To extend the VOA costs roughly US$70 per person. This is on top of the US$35 paid to get through immigration at the airport originally. Keep in mind transport costs to and from the Immigration Office – in our case a return trip in a private van for our family from Ubud cost around 400,000 IDR (US$31).
This extension will give you an additional 30 days but can only be done 1 time. After the 60 days expire you will need to leave Indonesia.
You Can’t Do Your Juice Fast in 60 Days… You Need Longer
The VOA plus the visa extension is going to set you back at least US$105. However there is a better way and you can stay longer.
The same visa agent which helped us for our original visa extension, was also able to provide a sponsor letter for us so we could apply for a social visa on our next visit.
The sponsor letter was 250,000 IDR per person (US$20) and the social visa US$45 (AUD$60) totalling US$65. Not only was that at least US$40 per person cheaper (not including transport), but we won’t have to queue in the VOA line when we arrive late at night at Bali’s airport.
While the social visa is paid 60 days upfront, it can also be extend every 30 days after that for around US$25 per person up to a maximum stay of 6 months, without having to leave Indonesia.
Things to remember:
- You can only apply for the social visa when you are physically outside Indonesia. Some Indonesian embassies will be quicker than others. It took 5 working days for us in Melbourne, Australia.
- You will need a letter of sponsorship from an Indonesian citizen (ie. visa agent).
What To Do To Get A Social Visa
First you need a sponsorship letter. Our agent, Made, organised all of this over the Internet via email. All he needed was scanned copies of our first passport page (the one with your photo).
TIP: You can take a photo of your passport using your smartphone.
Once this letter has been printed you need to fill in an application form, which is a little hard to find on the Indonesian Embassy website, so here is the direct link.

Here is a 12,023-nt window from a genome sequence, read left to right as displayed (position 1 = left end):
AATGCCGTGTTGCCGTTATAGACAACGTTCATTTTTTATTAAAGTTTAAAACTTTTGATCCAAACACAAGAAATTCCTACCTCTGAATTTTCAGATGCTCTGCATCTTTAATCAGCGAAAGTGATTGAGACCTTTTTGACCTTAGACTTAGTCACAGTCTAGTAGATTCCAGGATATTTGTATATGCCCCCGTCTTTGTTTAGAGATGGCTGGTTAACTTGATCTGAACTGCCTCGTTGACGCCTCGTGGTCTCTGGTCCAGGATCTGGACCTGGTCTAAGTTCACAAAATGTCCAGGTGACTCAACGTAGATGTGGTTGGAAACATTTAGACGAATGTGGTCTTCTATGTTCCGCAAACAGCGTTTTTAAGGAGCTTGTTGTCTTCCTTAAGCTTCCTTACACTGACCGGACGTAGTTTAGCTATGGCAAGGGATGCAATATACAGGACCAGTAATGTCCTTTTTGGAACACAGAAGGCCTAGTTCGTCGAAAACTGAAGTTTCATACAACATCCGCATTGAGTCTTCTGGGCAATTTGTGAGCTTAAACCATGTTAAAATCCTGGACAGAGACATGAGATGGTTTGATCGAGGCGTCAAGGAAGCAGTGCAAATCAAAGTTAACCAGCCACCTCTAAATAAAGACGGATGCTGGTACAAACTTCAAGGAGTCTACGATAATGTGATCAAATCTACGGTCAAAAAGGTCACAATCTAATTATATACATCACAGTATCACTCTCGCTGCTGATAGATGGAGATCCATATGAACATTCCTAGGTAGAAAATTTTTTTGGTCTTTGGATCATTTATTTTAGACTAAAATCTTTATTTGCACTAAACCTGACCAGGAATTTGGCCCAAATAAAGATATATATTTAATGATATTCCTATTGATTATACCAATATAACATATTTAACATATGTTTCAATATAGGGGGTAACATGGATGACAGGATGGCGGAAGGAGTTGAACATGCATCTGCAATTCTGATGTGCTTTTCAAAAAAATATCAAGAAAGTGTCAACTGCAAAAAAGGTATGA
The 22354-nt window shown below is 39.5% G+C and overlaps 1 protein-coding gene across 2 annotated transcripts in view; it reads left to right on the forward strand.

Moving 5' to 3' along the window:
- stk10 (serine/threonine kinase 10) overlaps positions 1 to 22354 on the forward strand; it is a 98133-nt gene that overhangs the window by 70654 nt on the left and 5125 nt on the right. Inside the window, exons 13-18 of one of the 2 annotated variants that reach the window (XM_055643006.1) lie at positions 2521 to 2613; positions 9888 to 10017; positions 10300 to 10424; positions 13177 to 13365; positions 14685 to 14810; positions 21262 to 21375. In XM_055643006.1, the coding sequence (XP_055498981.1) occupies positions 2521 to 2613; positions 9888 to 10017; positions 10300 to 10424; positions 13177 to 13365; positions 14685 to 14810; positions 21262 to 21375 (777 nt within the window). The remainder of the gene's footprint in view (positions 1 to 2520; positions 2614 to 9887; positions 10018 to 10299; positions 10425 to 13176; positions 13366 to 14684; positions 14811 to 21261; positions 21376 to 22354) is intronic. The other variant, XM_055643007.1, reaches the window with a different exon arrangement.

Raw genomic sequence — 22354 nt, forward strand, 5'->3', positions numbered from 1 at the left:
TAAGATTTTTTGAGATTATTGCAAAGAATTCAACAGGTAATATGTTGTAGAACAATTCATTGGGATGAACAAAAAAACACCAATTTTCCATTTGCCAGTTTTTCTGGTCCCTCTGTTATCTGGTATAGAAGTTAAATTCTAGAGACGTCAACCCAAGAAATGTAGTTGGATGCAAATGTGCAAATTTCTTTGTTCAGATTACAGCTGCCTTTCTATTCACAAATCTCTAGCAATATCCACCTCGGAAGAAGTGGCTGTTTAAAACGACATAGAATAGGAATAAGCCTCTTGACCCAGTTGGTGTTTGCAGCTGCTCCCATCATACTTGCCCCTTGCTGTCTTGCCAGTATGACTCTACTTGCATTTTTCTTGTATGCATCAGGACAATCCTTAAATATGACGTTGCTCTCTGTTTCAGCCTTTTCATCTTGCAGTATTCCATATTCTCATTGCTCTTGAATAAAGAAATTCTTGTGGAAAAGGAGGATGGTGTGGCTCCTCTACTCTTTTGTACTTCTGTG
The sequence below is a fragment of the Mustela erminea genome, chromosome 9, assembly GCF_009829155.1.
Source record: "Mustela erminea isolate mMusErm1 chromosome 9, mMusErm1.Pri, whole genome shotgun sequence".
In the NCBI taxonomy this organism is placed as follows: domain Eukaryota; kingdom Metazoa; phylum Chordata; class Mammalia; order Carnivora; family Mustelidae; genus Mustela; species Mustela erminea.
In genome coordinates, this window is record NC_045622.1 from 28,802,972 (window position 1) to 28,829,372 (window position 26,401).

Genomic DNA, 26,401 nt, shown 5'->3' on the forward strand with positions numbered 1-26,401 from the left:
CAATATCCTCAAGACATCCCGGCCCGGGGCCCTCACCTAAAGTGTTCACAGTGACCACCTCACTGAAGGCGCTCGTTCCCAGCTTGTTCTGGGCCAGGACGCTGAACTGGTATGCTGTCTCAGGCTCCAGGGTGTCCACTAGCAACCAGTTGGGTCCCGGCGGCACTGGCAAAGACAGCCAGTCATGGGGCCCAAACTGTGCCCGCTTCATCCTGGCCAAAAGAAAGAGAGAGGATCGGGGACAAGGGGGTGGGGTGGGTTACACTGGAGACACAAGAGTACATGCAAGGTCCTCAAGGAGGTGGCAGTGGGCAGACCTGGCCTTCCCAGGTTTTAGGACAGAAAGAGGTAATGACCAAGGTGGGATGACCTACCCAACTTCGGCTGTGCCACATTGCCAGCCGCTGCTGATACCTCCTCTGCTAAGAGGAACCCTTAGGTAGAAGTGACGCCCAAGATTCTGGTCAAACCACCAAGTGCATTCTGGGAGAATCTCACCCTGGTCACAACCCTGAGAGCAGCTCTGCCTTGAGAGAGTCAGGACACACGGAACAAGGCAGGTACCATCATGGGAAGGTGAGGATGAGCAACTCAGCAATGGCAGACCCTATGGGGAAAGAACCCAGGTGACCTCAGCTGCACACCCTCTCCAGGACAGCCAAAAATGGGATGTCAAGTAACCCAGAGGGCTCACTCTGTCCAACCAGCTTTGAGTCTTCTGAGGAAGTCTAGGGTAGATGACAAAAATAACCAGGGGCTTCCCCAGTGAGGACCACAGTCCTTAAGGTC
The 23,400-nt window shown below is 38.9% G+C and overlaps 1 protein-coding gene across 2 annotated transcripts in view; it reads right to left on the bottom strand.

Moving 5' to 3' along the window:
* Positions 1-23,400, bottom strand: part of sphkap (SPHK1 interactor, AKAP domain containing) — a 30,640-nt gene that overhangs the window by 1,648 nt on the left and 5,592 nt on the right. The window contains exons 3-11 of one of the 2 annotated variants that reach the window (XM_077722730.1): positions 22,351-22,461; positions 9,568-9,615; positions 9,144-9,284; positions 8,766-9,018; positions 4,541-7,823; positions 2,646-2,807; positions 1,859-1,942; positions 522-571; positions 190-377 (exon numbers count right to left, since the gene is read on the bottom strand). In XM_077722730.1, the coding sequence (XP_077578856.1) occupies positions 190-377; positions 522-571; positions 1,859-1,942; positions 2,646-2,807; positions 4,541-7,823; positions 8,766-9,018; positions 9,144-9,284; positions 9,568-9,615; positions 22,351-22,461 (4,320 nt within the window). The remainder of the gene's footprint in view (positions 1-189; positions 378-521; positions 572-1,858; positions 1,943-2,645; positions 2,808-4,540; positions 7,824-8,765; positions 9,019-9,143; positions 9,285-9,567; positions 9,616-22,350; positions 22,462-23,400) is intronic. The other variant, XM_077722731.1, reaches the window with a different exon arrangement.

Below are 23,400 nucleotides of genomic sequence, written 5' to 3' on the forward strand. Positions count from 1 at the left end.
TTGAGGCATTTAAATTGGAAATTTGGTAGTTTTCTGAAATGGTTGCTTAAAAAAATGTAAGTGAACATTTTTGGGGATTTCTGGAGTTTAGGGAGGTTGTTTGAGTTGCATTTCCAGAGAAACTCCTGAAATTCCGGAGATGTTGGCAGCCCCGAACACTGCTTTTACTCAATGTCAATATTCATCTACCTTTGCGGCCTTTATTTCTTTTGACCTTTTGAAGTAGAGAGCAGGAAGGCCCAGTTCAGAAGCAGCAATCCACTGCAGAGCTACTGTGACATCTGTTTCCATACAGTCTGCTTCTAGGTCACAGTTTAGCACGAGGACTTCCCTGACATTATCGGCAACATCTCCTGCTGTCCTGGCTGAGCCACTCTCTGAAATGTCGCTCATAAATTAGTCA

Make sure you have flights in and out of the country booked – the embassy staff will want to see printed copies of those (an “itinerary” is fine). A fully refundable flight ticket is fine.
There was no need to book an appointment for the Indonesian embassy, just turn up. At the time of publication they were open 9:30am to 1pm in Melbourne and the wait time inside was minimal, unlike our US visa experience. There were no security checks and we waited less than 3 minutes to be served.
At your appointment take with you:
- Passport photo
- Application (1 per person)
- Flight itinerary (printed)
- Photocopy of your passport
- Sponsor letter
- Copy of sponsor’s ID (the visa agent will provide this)
- For kids under 18 you will need a copy of their birth certificate
- Your credit card to pay the AU$60 fee
There were hardly any questions, they just checked all the documents were in order, provided a receipt and then asked us to come back in 5 working days. When we returned the following week, the pick-up process was even faster.
There are several other visas you can obtain to get into Indonesia, but these are the two we have used and know from experience, and are also the most popular with visitors.
We love Bali and are looking forward to heading back to Ubud next week for another few months of yoga, healthy food and great friends. So if you’re thinking about spending a couple months on the island of the gods, you know how to do it.